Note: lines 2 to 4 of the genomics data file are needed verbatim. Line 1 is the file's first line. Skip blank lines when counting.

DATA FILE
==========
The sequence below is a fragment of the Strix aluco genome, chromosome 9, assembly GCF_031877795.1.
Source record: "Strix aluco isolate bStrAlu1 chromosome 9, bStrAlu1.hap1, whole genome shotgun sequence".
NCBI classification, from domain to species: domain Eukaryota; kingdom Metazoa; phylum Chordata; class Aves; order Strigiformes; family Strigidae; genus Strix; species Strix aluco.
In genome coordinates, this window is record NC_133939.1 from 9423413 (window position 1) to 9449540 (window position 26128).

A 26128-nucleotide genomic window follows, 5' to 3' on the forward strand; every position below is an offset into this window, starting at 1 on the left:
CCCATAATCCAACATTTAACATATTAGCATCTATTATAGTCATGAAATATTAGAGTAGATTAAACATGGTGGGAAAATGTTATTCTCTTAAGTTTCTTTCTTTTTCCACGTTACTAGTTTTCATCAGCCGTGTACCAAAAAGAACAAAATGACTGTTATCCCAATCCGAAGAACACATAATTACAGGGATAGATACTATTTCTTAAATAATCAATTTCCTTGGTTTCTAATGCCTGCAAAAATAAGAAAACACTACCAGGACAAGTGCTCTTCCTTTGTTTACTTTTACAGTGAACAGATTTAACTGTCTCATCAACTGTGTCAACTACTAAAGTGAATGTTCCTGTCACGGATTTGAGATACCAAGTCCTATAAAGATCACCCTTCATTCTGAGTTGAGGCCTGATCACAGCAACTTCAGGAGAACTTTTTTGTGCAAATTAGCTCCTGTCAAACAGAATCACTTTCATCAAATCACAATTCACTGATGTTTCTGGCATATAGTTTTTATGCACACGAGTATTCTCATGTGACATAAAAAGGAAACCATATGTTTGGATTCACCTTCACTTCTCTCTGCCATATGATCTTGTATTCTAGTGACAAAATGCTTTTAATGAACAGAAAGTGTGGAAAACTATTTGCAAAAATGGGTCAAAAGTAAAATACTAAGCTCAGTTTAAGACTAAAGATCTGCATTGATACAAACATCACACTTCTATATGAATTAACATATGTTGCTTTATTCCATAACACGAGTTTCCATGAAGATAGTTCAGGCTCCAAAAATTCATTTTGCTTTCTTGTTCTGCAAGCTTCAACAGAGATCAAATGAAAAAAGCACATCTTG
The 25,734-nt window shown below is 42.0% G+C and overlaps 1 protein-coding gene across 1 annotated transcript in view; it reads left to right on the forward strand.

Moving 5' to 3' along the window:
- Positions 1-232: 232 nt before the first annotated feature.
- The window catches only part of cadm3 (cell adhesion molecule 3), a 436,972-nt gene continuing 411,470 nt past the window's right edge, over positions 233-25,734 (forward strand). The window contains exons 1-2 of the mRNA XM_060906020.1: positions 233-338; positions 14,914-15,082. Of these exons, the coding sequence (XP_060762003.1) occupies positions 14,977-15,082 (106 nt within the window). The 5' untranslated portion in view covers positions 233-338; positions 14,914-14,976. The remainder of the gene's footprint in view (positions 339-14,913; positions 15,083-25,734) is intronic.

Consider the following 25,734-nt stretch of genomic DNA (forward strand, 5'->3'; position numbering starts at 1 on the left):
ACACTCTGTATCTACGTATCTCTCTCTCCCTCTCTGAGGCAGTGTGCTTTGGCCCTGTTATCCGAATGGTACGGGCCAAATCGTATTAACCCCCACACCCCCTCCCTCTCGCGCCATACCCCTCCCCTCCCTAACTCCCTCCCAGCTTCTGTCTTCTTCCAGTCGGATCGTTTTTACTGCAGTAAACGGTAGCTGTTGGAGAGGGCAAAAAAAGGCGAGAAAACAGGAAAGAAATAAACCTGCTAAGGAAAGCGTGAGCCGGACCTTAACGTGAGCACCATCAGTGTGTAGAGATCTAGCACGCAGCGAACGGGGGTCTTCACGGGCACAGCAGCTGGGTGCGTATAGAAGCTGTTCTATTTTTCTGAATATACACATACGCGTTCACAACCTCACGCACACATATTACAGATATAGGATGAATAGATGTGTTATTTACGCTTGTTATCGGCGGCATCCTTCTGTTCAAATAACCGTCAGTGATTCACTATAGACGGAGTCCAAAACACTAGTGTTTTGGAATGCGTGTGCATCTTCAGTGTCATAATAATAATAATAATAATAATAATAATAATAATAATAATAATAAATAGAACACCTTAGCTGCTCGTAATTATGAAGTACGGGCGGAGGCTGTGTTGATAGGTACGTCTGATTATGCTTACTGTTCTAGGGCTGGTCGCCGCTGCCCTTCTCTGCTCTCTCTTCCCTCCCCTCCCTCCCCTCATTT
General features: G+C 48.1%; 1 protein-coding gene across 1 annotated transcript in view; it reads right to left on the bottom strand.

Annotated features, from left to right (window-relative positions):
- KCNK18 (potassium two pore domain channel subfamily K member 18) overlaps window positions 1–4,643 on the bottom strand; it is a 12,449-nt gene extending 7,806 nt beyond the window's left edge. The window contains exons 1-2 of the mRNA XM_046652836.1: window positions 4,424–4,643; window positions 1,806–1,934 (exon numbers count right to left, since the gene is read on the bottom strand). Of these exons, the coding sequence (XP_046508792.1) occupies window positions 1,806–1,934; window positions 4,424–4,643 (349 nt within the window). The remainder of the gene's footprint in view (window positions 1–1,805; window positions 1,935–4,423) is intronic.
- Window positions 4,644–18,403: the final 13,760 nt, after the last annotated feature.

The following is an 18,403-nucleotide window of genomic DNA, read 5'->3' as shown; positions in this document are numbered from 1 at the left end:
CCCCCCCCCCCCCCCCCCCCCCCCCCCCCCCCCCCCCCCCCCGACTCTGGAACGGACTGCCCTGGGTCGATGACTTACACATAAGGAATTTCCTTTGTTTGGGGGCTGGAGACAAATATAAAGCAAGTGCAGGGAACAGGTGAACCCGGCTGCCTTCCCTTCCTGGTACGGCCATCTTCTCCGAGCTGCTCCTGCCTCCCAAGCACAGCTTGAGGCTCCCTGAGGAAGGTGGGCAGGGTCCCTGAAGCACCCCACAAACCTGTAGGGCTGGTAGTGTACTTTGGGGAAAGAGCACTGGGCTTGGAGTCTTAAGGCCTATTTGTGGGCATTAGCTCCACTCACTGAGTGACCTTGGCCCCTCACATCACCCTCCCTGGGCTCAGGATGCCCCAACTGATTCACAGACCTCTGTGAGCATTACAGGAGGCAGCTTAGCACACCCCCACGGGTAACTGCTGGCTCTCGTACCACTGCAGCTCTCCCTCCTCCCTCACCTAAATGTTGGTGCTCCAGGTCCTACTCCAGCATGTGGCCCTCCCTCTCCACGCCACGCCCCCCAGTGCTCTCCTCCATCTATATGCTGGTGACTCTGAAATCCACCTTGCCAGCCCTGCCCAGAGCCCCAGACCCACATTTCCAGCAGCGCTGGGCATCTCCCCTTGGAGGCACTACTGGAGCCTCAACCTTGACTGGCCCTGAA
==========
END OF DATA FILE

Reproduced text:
Source record: "Strix aluco isolate bStrAlu1 chromosome 9, bStrAlu1.hap1, whole genome shotgun sequence".
NCBI classification, from domain to species: domain Eukaryota; kingdom Metazoa; phylum Chordata; class Aves; order Strigiformes; family Strigidae; genus Strix; species Strix aluco.
In genome coordinates, this window is record NC_133939.1 from 9423413 (window position 1) to 9449540 (window position 26128).